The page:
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1- Tahet el Rih beach and restaurants

Tahet el Rih beach or under the wind is a gorgeous simplified version of Mykonos, Greece with small white/turquoise wooden cabins and chalets. Wooden bridges, passages and balconies border the sea to give the visitors a gorgeous view of the clear water. In addition, wind wheels are spotted among the white cabins and they serve to pump sea water for salt extraction. Read more

2- Buy Anfeh salt and discover its sea wind wheels

Known historically for its salt production since the Phoenician time, Anfeh, a beautiful coastal village in North Lebanon had revived its sea salt production by installing traditional sea wind wheels along its shore. Read more

3- Visit Anfeh peninsula 

Remains from at least 3,000 years of human occupation lie tangled among the myrtle and brambles of this 400 meter long and 120m wide peninsula. It is partially separated from the land by two great trenches-dug into the bedrock during the Crusader period.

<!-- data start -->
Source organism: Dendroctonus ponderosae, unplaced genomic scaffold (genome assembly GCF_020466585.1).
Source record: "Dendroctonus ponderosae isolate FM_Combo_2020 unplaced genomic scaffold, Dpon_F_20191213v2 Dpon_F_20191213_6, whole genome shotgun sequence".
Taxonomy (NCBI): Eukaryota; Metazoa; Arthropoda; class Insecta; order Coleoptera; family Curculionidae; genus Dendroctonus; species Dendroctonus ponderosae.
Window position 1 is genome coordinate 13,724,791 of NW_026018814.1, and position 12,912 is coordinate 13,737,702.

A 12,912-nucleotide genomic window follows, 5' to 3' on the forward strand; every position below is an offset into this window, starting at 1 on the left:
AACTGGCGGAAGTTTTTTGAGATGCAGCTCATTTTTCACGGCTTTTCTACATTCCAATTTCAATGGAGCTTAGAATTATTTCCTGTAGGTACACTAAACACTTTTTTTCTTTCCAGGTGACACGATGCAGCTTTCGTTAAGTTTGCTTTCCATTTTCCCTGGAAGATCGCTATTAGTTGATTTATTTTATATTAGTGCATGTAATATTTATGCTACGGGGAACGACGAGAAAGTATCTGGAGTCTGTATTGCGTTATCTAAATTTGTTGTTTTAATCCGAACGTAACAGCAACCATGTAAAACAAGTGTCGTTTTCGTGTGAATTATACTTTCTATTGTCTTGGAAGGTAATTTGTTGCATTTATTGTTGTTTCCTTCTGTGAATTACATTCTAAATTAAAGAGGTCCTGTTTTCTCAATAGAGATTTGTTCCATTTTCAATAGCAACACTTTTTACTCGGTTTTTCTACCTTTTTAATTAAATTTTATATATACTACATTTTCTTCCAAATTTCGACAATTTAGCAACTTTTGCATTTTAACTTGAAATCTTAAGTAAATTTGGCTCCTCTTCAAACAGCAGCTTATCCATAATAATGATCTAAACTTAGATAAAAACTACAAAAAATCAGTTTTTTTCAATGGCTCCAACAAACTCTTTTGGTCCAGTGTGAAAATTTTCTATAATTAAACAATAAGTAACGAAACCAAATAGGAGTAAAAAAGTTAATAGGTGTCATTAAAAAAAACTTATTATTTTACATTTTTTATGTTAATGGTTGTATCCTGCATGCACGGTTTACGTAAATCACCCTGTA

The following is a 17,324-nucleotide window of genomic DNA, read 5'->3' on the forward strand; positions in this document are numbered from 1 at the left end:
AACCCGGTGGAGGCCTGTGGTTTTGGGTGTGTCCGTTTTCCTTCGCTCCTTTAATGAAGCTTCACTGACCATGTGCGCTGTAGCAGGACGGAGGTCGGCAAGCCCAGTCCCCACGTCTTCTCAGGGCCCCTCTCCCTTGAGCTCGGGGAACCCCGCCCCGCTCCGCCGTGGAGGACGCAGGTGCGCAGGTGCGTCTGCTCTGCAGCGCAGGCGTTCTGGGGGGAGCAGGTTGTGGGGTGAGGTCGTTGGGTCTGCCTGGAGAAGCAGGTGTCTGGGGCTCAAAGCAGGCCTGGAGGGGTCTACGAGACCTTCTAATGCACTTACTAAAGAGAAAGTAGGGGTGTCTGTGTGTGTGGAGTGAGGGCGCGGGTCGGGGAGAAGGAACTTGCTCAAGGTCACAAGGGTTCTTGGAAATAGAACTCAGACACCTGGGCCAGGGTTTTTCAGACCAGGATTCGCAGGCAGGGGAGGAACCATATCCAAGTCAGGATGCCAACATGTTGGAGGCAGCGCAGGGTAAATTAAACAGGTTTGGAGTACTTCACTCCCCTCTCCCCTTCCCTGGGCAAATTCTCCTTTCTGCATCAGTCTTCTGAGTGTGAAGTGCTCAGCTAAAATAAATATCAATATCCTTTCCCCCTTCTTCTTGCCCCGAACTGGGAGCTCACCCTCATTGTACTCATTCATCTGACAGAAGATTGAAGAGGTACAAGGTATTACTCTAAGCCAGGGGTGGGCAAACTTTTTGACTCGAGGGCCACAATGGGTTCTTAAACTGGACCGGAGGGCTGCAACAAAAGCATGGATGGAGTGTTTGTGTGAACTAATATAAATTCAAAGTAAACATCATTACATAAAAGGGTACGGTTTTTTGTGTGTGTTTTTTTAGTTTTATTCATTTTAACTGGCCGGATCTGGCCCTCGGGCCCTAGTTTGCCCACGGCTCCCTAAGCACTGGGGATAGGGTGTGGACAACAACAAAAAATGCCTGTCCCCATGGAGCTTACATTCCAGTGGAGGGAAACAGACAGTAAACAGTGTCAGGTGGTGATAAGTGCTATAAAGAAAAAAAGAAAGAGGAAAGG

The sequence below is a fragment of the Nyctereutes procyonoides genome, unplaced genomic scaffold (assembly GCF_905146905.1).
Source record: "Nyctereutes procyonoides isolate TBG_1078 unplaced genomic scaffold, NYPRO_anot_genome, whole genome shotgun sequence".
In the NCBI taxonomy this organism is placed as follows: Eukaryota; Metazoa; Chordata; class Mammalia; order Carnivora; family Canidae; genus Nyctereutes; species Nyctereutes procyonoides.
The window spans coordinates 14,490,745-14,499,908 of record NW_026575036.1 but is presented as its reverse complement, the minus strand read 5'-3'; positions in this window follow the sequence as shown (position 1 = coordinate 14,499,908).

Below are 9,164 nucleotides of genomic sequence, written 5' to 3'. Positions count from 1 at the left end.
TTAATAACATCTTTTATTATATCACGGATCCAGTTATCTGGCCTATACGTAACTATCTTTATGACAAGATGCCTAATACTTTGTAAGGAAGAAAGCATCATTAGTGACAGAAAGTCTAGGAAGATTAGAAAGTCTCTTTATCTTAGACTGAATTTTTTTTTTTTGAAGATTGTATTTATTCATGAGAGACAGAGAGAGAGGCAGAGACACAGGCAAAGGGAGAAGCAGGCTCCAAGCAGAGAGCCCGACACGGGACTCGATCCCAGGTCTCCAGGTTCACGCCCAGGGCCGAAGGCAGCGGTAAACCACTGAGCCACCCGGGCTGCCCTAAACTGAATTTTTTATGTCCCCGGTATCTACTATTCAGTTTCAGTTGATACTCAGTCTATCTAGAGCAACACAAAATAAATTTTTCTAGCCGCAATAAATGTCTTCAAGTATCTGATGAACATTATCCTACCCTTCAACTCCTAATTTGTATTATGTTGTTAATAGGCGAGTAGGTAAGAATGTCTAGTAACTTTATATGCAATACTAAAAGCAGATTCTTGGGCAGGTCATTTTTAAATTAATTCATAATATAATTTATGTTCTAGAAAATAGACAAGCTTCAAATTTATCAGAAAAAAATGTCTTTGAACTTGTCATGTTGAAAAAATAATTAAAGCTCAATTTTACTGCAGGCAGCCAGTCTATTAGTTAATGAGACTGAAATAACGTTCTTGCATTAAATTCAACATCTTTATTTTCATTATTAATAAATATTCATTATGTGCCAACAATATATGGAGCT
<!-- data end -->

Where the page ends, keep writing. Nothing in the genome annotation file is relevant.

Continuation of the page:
While Enfeh has witnessed only minor excavation, Phoenician and Roman walls, wine presses, mosaic floors, and two seventh-century-A.D. chapels lie bare beneath the intense sun and wind. Read more

4- Deir el Natour Monastery

According to the Crusader document, the Monastery of the Presentation of Our Lady Natour was built by Cistercians. Indeed, the Church interior resembles that of the Cistercian Church of Balamand, built in 1157. Otherwise, the history of Dayr al-Natour is hidden in obscurity, although it is said that the local Orthodox community took it over after the departure of the Crusaders. Read more

5- Stay in Anfeh charming guesthouses

There are many charming small guesthouses in Anfeh where you can enjoy your stay. Check these guesthouses>>>

Fleur du Sel Guesthouse/

Marse Guesthouse

6- Church of the Lady of the Wind

the Church of the Lady of the Wind, one of the oldest churches dedicated to the Virgin Mary. Built in the Byzantine era, the building’s layers reveal the many civilizations that once called it home. The South wall frescoes show a depiction of the Virgin Mary calming a storm. Sailors from the village originally built the chapel in her honor.